All Quiet on the Econ Soc Front

Sorry for the lack of recent posts, faithful readers. Prelim reading has kicked into high gear as the date approaches (about 55 days from now, not that I’m counting or anything). Other recent highlights have included reconnecting with my nerdiness (which I am not at all ashamed of, unlike some people*), which included a trip to Origins and joining a D&D4E game.

To connect, briefly, to economic sociology: A lot of the business history on our prelim list focuses on the rise of the large corporation, and thus on the rise of the railroad industry (see especially Chandler 1977, Dobbin 1994). Reading page after page about struggles over interoperability of lines, gauge-widths, and rate wars led to an entirely satiable desire to play one of many railroad games. Yesterday, as part of our demure celebrations, we played Railroad Tycoon. My Southern Strategy narrowly lost to a Northeastern one engineered (look, a pun!) by my brother. The Railroad business is cutthroat indeed. But now at least I can get back to reading about it.

*I wonder who would win a nerd-off amongst Sociology bloggers. I feel like I would make a strong showing, but it is quite hard to beat this.



  1. I know. I am formidable.

  2. Well, that’s easily enough settled: we just all have to take the nerd test. I’m an 86.

    Although some kind of nerd obstacle course at the ScatterParty would be pretty nifty, too 🙂 .

  3. Hmm. I appear to be nerdier than 96% of test-takers. That’s pretty high, especially given the likely demographic of test-taker. Still, I think we’d need to design some separate metrics – for example, there were questions about programming (which I knew the answers to) but none that actually asked you to program (which I would most likely fail to do, as my knowledge of programming is limited to the Learning Perl O’Reilly book and the jokes I’ve looked up from xkcd).
    In summary, I think nerdlympics (at the ScatterParty or another time and place) would be superior to a simple passive assessment of nerd-awareness. It could include competitions like “dead language knowledge”, “old video game trivia and tournament”, “favorite Monty Python sketch”, etc. We could call it “Performing Nerdiness”. It’d be great.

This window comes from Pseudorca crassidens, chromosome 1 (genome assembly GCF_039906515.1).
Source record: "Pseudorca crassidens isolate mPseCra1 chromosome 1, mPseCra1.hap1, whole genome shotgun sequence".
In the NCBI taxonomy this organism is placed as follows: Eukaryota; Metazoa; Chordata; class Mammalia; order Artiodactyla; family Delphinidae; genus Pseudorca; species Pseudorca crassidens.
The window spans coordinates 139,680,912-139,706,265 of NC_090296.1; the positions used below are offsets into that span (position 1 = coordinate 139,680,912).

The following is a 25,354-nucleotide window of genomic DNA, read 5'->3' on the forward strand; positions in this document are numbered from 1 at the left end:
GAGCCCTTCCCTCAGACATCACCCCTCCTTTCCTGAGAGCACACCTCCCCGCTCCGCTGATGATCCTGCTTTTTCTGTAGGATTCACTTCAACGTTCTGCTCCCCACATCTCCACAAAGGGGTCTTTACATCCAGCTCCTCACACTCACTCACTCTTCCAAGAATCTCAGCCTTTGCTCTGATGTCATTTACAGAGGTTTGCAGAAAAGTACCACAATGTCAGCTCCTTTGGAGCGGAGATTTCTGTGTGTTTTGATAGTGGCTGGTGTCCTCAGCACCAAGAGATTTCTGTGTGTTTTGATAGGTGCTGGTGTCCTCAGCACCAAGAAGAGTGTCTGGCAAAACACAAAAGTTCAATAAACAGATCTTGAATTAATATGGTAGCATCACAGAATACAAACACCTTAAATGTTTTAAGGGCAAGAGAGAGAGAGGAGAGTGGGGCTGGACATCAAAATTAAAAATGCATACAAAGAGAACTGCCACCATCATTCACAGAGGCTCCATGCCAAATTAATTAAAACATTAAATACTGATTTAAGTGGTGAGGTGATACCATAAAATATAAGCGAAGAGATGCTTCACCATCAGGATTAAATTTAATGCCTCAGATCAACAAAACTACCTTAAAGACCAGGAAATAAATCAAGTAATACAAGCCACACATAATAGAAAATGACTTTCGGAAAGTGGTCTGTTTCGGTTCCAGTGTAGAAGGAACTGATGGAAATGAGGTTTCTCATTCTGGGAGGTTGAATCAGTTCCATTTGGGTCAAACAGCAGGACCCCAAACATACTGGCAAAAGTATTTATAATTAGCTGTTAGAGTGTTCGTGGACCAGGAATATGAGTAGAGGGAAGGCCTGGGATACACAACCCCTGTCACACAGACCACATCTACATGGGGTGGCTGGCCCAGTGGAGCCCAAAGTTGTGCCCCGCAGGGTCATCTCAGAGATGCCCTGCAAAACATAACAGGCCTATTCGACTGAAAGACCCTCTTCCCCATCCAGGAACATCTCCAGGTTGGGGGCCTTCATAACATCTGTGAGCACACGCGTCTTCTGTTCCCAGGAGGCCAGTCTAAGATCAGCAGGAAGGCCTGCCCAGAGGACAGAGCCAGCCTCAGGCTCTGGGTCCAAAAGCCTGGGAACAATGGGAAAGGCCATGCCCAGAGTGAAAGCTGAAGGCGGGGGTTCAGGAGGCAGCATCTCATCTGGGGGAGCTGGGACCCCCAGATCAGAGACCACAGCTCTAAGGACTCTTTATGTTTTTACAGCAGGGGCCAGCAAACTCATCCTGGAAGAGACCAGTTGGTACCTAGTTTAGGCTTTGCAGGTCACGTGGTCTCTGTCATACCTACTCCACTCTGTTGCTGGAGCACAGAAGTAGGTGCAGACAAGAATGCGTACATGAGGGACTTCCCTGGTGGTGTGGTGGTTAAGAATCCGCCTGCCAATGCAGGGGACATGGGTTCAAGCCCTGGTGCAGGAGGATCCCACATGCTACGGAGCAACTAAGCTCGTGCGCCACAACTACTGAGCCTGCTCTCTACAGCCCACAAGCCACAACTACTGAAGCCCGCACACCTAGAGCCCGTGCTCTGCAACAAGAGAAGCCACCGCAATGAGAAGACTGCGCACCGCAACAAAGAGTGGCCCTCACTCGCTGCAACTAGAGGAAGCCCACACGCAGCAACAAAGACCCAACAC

4. Haha, yes! “Performing Nerdiness”: I love it! But what would be the prize?

  5. Well, we’re all sociologists, so the best prize would probably be some sort of status symbol, no? Maybe a giant Wizard Hat to wear around ASA proclaiming the wearer to be the nerdiest sociologist of them all?

  6. that would be awesome.

  7. ballytyrone

     /  July 7, 2008

    I embarrassed to say that my nerdiness score is 44 – slightly nerdy. But I think the test was not very diagnostic. Nerdiness is determined in large part by being socially maladroit (which I am – at least slightly) and, even more, by liking nerdy things (I know that’s circular). It is not determined by high levels of education (there are many people with Ph.D.s who are not at all nerdy) or by knowledge of computers/physics/chemistry. Most of the computer programming questions on this test relate to geekiness (competence and enthusiasm for science in general and computers in particular). Sociologists, in my narrow experience, are often (usually?) nerds but they are seldom geeks.

  8. Your emphasis on the the different ideas and definitions of nerdiness is right on. In my AP Physics class in high school (nerd!) we had a two day discussion about the terms nerd, geek and dork which ended up with some working definitions and a brief hierarchy for nerdy (of which I was on top of, though only barely, as I was not in robotics but otherwise was involved in every nerd activity). I don’t remember our exact definitions, but we definitely broke out dork as a separate category (emphasizing lack of social skills) and geek (emphasizing special interest in a particular area, e.g. “computer geek”) from nerd (more general social status). I came across a recent book that similarly tries to nuance the terms: American Nerd: The Story of My People, though I only read the first few pages so I can’t speak to how good it is.

    Would you like to suggest some working definitions?

  9. Allow me to direct you to my nerd flow chart.

  10. Haha, that book is on my reading list 🙂 .